5 things to know today: Redistricting debate, Horace assessments, Home arrest, Tax rebate, James Kusler
A select rundown of stories found on InForum.
1. North Dakota House advances redistricting plan after lengthy debate
The North Dakota House of Representatives has moved forward a proposal for redrawing the state's political boundaries into 47 legislative districts of roughly equal population.
The map, developed by a Republican-led committee, morphs three rural districts — two in the northeast and one in the southeast — into new districts in the Fargo area, the Williston area and the southwest corner of the state. The shifting lines mirror the trends of rural-to-urban migration and explosive growth in the once sparsely populated Oil Patch.
2. West Fargo School District facing high special assessments in Horace
The West Fargo School District made yet another plea to Horace city leaders to protest special assessments that arrived higher than discussed, but the final numbers remain unchanged.
Last month, Business Manager Levi Bachmeier along with School Board members and Superintendent Beth Slette sent a letter to the city of Horace outlining their surprise at the special assesment amount received for the improvements made on the avenue that would become 81st Ave S, south of West Fargo Public Schools’ Horace High School.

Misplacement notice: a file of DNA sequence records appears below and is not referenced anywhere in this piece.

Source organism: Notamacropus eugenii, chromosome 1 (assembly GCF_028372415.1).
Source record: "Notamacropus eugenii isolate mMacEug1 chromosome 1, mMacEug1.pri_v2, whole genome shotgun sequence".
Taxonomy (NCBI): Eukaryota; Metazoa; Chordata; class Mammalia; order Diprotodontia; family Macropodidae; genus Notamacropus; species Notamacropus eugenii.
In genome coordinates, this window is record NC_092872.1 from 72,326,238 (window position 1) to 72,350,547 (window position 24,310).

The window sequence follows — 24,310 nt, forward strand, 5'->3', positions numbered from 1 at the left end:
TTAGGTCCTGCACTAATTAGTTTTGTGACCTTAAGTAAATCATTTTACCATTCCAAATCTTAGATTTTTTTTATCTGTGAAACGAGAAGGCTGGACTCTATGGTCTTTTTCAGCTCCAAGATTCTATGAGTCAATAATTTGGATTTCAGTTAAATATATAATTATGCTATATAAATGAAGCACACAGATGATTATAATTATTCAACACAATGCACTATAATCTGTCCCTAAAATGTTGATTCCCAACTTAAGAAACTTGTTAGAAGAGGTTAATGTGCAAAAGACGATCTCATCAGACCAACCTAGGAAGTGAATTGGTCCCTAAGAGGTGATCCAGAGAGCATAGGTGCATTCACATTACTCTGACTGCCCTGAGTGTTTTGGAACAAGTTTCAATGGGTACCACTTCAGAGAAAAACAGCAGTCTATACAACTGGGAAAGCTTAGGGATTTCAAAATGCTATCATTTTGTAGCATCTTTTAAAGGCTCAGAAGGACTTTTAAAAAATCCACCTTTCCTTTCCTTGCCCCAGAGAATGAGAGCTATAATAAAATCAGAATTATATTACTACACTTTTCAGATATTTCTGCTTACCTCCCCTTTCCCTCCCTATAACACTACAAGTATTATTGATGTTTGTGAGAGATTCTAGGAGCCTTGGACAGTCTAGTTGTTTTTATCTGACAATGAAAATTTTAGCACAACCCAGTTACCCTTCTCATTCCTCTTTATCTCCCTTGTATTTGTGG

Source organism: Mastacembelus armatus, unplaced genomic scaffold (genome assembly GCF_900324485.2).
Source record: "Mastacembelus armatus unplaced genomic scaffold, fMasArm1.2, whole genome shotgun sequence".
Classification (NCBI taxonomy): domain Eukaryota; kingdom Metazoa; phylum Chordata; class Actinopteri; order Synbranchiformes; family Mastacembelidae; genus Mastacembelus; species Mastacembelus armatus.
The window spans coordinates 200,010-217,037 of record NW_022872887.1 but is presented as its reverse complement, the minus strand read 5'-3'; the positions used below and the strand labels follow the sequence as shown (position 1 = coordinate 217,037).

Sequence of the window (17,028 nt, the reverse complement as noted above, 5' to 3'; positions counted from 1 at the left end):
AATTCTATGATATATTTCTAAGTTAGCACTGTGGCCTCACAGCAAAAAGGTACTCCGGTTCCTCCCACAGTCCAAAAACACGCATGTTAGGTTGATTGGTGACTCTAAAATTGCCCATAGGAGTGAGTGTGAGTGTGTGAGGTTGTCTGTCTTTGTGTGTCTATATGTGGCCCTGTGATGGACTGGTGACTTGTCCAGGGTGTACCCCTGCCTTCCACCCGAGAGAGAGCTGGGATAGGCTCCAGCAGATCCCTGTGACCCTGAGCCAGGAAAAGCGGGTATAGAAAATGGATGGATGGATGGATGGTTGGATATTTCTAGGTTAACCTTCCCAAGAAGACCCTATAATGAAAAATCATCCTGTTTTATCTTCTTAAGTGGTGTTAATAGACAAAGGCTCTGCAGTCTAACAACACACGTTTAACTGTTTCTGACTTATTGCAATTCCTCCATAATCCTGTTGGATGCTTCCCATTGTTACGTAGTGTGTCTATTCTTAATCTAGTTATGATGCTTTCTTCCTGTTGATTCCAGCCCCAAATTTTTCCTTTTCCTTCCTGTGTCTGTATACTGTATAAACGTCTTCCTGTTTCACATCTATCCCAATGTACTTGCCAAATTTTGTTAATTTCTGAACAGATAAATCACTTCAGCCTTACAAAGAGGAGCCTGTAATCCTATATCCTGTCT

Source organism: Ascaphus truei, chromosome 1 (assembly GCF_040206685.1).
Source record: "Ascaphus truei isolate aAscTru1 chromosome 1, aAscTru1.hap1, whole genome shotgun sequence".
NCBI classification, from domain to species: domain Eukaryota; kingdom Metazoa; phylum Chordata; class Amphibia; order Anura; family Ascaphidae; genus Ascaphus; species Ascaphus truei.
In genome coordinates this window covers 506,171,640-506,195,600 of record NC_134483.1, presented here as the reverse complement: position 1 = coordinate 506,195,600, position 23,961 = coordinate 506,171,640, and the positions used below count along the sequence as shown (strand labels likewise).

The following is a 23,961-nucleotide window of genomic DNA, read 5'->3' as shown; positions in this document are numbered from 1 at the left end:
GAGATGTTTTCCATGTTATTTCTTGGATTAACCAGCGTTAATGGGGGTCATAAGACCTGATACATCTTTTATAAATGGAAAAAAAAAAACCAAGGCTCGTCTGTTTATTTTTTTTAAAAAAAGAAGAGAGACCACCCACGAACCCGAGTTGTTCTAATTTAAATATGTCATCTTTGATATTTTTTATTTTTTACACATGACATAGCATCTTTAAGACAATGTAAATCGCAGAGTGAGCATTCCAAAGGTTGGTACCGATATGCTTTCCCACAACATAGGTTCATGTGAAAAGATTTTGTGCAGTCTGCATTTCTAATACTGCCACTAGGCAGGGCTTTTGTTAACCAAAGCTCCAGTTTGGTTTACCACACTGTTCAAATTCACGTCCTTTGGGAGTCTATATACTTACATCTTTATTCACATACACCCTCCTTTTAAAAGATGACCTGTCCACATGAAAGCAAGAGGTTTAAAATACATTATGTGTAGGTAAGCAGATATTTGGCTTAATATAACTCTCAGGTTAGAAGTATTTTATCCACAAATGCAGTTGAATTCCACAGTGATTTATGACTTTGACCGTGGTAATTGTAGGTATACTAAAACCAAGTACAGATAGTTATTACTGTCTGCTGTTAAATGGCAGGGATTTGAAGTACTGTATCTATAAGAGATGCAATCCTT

"We ask the certification of special assessments for this project be put on hold until a conversation, including justification for recommended changes, can occur or the original proposed assessment amount be reinstated," the letter said.
3. Moorhead man gets home arrest for part in Jan. 6 attack on U.S. Capitol
A Moorhead man was sentenced to home arrest and community service for storming with rioters into the U.S. Capitol as Congress finalized the 2020 presidential election results.
In Washington, D.C., on Tuesday, Nov. 9, Federal Judge Timothy Kelly sentenced Jordan Kenneth Stotts, 32, to 60 days of home confinement and two years of probation for his part in the Jan. 6 riots. He also must perform 60 hours of community service, prosecutors said.
Stotts previously pleaded guilty to a misdemeanor count of parading, demonstrating or picketing in a Capitol building. Three other charges were dismissed.
4. Burgum-backed income tax relief plan advances despite opposition from GOP leadership
North Dakota lawmakers introduced a bill Tuesday, Nov. 9 to provide rebates to state income taxpayers, a late-game addition to the special session that has been vocally backed by Gov. Doug Burgum but opposed by top Republicans in the Legislature.
The proposal, which was brought to the House floor Tuesday afternoon by Bismarck Republican Rep. Pat Heinert, would provide up to $500 in income tax relief over two years to North Dakotans by drawing on surplus state revenues from the last budget cycle. Heinert's bill mirrors an idea that Burgum first rolled out in September , and which the second-term Republican has continued to push up to his state of the state address that kicked off the legislative special session on Monday morning.
5. Former North Dakota Secretary of State James Kusler dies at 73
Former Secretary of State James Kusler, who held that position from 1989 to 1993, died on Sunday, Nov. 7.
Kusler is the only Democrat to serve as North Dakota's secretary of state, according to the North Dakota Democratic-NPL party.
"As the only Dem-NPLer to serve as Secretary of State to-date, Jim always put the needs of North Dakotans first and foremost during his time in office, with passion, energy, and a knack for working across the aisle," said Tyler Hogan, Democratic-NPL party executive director, in a statement. "The Dem-NPL mourns the loss of our dear friend, and we extend our deepest condolences to the Kusler family."